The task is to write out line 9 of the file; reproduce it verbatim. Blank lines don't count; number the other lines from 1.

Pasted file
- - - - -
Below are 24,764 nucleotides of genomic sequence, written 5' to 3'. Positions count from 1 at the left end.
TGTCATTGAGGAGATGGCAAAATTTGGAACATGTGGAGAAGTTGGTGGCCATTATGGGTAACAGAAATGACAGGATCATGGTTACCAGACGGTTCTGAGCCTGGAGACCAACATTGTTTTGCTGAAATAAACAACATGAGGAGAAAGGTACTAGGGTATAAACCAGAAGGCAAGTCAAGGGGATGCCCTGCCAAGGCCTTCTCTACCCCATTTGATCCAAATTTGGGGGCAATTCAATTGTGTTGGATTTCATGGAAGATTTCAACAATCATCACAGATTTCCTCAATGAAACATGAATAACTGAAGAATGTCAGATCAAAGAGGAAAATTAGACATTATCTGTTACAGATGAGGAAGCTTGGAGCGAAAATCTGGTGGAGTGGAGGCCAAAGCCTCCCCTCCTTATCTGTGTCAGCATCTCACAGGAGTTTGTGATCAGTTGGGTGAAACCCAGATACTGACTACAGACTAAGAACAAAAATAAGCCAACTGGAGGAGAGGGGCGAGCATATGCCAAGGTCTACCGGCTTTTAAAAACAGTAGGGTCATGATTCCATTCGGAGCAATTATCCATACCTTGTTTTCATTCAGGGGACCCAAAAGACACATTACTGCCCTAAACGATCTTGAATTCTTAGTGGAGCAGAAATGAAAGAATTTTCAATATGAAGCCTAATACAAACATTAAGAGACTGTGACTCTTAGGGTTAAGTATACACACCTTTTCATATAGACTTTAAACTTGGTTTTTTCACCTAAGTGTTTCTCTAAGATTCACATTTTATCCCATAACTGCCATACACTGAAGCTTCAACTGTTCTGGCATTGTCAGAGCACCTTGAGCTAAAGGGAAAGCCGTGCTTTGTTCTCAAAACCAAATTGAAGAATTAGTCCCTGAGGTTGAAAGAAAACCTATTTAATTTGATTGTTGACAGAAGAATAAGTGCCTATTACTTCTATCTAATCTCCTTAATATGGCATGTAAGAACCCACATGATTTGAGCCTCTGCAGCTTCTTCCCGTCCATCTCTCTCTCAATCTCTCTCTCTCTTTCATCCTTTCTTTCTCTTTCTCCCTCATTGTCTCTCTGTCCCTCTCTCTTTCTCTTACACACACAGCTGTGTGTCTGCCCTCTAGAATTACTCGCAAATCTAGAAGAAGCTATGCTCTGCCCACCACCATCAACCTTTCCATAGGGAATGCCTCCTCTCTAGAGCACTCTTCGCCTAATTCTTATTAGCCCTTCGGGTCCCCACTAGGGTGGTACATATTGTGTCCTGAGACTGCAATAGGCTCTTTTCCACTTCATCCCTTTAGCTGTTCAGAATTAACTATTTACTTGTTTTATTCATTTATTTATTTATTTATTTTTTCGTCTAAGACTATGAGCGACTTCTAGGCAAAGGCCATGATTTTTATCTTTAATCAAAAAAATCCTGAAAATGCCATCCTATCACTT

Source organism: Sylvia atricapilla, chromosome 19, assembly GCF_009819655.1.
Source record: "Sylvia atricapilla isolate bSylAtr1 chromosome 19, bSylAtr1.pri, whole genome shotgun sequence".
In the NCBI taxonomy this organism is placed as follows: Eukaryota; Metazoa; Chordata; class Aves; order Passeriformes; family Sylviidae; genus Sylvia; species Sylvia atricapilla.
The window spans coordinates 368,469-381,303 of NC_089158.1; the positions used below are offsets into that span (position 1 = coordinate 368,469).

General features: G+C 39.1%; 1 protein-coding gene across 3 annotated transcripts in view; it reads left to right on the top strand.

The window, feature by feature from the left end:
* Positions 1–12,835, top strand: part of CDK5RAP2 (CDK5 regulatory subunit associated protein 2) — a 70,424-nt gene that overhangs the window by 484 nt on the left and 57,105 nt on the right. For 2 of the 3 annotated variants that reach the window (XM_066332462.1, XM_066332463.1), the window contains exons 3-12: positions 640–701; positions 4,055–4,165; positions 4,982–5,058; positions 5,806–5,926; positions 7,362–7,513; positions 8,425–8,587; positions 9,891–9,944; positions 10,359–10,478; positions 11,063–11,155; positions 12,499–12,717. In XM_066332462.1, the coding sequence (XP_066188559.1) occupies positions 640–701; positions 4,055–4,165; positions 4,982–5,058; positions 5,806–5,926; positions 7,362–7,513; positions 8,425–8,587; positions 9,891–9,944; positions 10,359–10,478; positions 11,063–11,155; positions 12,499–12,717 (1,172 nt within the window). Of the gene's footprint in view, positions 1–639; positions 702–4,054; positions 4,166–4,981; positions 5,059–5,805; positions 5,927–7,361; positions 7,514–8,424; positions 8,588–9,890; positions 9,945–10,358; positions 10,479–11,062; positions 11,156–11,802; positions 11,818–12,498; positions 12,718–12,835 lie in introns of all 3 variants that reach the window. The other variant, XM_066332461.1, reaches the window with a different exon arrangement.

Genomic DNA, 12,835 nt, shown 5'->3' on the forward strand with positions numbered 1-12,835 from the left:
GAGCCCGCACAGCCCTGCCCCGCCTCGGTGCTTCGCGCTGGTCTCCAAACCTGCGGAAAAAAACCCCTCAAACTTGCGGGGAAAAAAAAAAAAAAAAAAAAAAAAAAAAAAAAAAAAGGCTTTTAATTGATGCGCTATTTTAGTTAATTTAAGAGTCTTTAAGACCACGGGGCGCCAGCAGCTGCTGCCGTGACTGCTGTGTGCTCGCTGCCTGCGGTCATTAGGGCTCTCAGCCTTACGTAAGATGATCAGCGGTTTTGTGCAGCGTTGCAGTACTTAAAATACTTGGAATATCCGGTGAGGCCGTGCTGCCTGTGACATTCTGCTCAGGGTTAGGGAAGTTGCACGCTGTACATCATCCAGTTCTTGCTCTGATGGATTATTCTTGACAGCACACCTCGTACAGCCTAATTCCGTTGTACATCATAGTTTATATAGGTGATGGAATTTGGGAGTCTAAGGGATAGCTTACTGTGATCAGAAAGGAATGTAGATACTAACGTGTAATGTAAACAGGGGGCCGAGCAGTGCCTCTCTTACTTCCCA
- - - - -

* Positions 1–12,835, top strand: part of CDK5RAP2 (CDK5 regulatory subunit associated protein 2) — a 70,424-nt gene that overhangs the window by 484 nt on the left and 57,105 nt on the right. For 2 of the 3 annotated variants that reach the window (XM_066332462.1, XM_066332463.1), the window contains exons 3-12: positions 640–701; positions 4,055–4,165; positions 4,982–5,058; positions 5,806–5,926; positions 7,362–7,513; positions 8,425–8,587; positions 9,891–9,944; positions 10,359–10,478; positions 11,063–11,155; positions 12,499–12,717. In XM_066332462.1, the coding sequence (XP_066188559.1) occupies positions 640–701; positions 4,055–4,165; positions 4,982–5,058; positions 5,806–5,926; positions 7,362–7,513; positions 8,425–8,587; positions 9,891–9,944; positions 10,359–10,478; positions 11,063–11,155; positions 12,499–12,717 (1,172 nt within the window). Of the gene's footprint in view, positions 1–639; positions 702–4,054; positions 4,166–4,981; positions 5,059–5,805; positions 5,927–7,361; positions 7,514–8,424; positions 8,588–9,890; positions 9,945–10,358; positions 10,479–11,062; positions 11,156–11,802; positions 11,818–12,498; positions 12,718–12,835 lie in introns of all 3 variants that reach the window. The other variant, XM_066332461.1, reaches the window with a different exon arrangement.